The Jets aren’t Super Bowl contenders — they’re a middle of the pack team — but this might be the move needed to save Rex Ryan’s job. The Jets are in excellent salary cap shape: once the Mark Sanchez, Santonio Holmes, and Antonio Cromartie contracts are off the books or reworked, D’Brickashaw Ferguson, Nick Mangold, and David Harris will be the only players making more than $3.6M in 2014. And, by all accounts, this is the deepest wide receiver draft in years. The Jets offense has been hard to watch for years, but the team could add Graham, a top rookie receiver, and sign a wide receiver like Eric Decker, Golden Tate, Hakeem Nicks, or Emmanuel Sanders. Suddenly, a garbage offense with a rookie quarterback would be a talent-rich offense that would at least let the team see what they have in Geno Smith. The value in having a coach like Ryan is that he should be able to “coach up” a less-than-stellar defense, which would mitigate losing two future first round picks. But the Jets defense already has star pieces — Muhammad Wilkerson, Quinton Coples, Sheldon Richardson, Dee Milliner, and Damon Harrison — and adding three offensive weapons could be enough to vault the Jets into contention in a down AFC. A Decker/Graham/Marqise Lee/Jeremy Kerley offense would bear no resemblance to recent Jets offenses, and that’s a very good thing.
New England Patriots
Tom Brady will be 37 on opening day; Bill Belichick turns 62 in a few months. How valuable is a 2016 first rounder to them? While the Patriots still have young talent, the window is closing shut on the Brady/Belichick/Vince Wilfork era. The Patriots offense took several steps back without Wes Welker and Aaron Hernandez (among others) in 2013, and signing Graham would provide an immediate fix. An offense built around versatile players like Shane Vereen, Graham, and Rob Gronkowski would ensure that the Patriots are Super Bowl contenders for the final days of the Brady era.
Cincinnati is in excellent cap shape, which would allow the team to fit Graham into their cap space pretty easily. The Bengals don’t have many options with Andy Dalton — he’s too good to replace, but not good enough to build the team around. The solution? Surround him with the best supporting cast in the league. Jermaine Gresham has been a disappointment, and is in the final year of his contract. Cincinnati showed a desire for a two-tight end offense when the team drafted Tyler Eifert in 2013, but that set would work much better with Graham instead of Gresham. Even Dalton can direct a top-five offense with A.J. Green, Graham, Eifert, Marvin Jones, Mohamed Sanu, Andrew Hawkins, and Giovani Bernard. After failing in the playoffs again, signing Graham might appeal as the type of bold move necessary to get out of first round purgatory. With a strong defense already in place, the addition of Graham would make Cincinnati second only to Denver for AFC favorite.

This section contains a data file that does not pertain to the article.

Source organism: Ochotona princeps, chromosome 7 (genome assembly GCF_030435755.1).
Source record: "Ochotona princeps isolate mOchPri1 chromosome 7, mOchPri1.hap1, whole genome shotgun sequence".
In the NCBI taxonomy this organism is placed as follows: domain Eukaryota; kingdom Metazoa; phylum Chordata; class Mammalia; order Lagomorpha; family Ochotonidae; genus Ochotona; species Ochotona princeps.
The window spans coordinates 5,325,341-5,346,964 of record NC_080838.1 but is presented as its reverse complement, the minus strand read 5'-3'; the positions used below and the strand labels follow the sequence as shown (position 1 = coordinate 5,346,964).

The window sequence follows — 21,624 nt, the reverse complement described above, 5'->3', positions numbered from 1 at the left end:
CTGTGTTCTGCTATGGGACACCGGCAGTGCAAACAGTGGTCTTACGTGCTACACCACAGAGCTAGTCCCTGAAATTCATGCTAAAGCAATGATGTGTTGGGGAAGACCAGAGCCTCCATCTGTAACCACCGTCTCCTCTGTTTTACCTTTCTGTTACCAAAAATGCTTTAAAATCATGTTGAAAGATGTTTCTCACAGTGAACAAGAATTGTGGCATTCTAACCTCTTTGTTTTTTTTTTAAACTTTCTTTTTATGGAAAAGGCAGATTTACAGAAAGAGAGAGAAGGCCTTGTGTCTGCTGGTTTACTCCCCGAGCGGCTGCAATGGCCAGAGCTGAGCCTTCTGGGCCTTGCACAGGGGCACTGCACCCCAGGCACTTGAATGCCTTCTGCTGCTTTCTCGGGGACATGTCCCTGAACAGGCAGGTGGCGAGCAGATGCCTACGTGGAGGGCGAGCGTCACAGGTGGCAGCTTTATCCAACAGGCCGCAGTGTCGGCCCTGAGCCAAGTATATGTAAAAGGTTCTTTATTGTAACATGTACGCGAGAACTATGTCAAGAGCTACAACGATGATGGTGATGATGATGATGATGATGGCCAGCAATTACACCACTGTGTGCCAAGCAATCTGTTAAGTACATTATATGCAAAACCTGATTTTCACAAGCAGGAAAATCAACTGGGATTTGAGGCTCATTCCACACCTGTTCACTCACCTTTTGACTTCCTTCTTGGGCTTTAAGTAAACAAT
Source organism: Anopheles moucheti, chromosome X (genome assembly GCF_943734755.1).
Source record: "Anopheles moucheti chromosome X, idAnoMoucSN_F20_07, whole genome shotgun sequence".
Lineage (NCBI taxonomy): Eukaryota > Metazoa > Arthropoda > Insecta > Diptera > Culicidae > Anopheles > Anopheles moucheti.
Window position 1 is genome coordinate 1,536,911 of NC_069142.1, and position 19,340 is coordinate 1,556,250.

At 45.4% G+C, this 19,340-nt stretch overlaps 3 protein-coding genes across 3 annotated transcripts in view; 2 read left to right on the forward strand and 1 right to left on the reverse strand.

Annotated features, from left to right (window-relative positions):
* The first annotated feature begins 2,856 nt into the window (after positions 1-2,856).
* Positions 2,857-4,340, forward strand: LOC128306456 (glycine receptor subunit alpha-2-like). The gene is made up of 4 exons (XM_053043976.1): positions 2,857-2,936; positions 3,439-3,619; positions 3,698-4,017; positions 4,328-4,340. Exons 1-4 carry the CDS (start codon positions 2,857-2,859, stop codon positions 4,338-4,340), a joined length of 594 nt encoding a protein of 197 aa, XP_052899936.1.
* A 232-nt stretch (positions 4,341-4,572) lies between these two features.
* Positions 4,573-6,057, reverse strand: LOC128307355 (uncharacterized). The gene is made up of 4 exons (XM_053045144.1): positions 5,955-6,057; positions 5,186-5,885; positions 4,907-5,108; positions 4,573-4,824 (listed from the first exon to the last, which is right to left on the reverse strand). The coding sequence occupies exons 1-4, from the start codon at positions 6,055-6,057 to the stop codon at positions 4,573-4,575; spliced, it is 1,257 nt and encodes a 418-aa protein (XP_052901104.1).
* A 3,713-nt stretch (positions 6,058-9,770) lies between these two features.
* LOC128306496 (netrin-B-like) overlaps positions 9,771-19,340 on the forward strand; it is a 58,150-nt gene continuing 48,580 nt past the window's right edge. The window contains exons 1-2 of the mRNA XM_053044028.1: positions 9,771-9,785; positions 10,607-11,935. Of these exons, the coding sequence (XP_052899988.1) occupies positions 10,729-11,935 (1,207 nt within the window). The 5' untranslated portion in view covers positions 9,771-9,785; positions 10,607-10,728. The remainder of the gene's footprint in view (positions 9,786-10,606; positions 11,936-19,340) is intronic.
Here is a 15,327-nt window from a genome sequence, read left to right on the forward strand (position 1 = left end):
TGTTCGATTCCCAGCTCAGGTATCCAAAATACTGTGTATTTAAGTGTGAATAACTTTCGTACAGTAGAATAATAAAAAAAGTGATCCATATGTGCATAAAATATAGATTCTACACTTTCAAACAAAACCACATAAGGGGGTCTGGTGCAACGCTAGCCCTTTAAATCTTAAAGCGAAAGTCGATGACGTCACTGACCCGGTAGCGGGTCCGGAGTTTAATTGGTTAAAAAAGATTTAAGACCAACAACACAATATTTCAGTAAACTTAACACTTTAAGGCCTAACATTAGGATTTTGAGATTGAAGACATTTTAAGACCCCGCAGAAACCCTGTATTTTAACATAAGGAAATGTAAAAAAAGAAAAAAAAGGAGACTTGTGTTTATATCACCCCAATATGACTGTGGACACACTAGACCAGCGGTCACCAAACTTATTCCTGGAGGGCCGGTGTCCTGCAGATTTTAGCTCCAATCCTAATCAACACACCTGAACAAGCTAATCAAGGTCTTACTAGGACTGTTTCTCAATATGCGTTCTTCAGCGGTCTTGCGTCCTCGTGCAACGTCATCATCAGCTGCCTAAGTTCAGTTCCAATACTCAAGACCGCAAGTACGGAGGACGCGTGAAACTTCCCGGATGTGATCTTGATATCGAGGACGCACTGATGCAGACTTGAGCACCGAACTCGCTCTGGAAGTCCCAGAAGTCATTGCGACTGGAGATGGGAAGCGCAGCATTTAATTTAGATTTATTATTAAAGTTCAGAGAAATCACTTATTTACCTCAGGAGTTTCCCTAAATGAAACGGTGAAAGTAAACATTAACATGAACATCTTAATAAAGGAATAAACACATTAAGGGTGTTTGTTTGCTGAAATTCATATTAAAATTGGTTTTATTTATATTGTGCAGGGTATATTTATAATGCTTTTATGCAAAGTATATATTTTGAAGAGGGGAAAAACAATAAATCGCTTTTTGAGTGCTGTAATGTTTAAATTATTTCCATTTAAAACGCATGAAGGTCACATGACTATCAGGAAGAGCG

Green Bay Packers
The Packers have so many holes on defense that it’s hard to justify giving up two first round picks. But the Packers are in excellent cap shape and the temptation to pair Graham with Aaron Rodgers can’t be ignored. With Jermichael Finley’s career in jeopardy, Graham would both fix that hole and make the Packers instant Super Bowl contenders. An offense with Rodgers, Graham, Eddie Lacy, Jordy Nelson, Randall Cobb, and James Jones would be fascinating to watch and rival the scorched-earth 2011 edition.
After making the playoffs in 2012, the Vikings were the worst team in the NFC North in 2013. But the gap between last and first place was just three games, and Rick Spielman might view signing Graham as the key to turning around the franchise and saving his job. Minnesota had three first round picks last year, so perhaps they’d be less afraid of giving up two future ones. The Vikings aren’t in a championship window on paper, but the team must do something to get the most out of Adrian Peterson’s final few years. The future Hall of Fame running back turns 29 this month, which leaves only a couple of years to get him on the same field with a talent like Cordarrelle Patterson. Joining them with Graham might be enough to give the Vikings an elite offense regardless of who the quarterback is, and the hope would be that Mike Zimmer could take care of the defense. Minnesota just cut John Carlson, and a two-tight end offense with Graham and Kyle Rudolph, complemented with Peterson, Patterson, and Greg Jennings would instantly revitalize the team.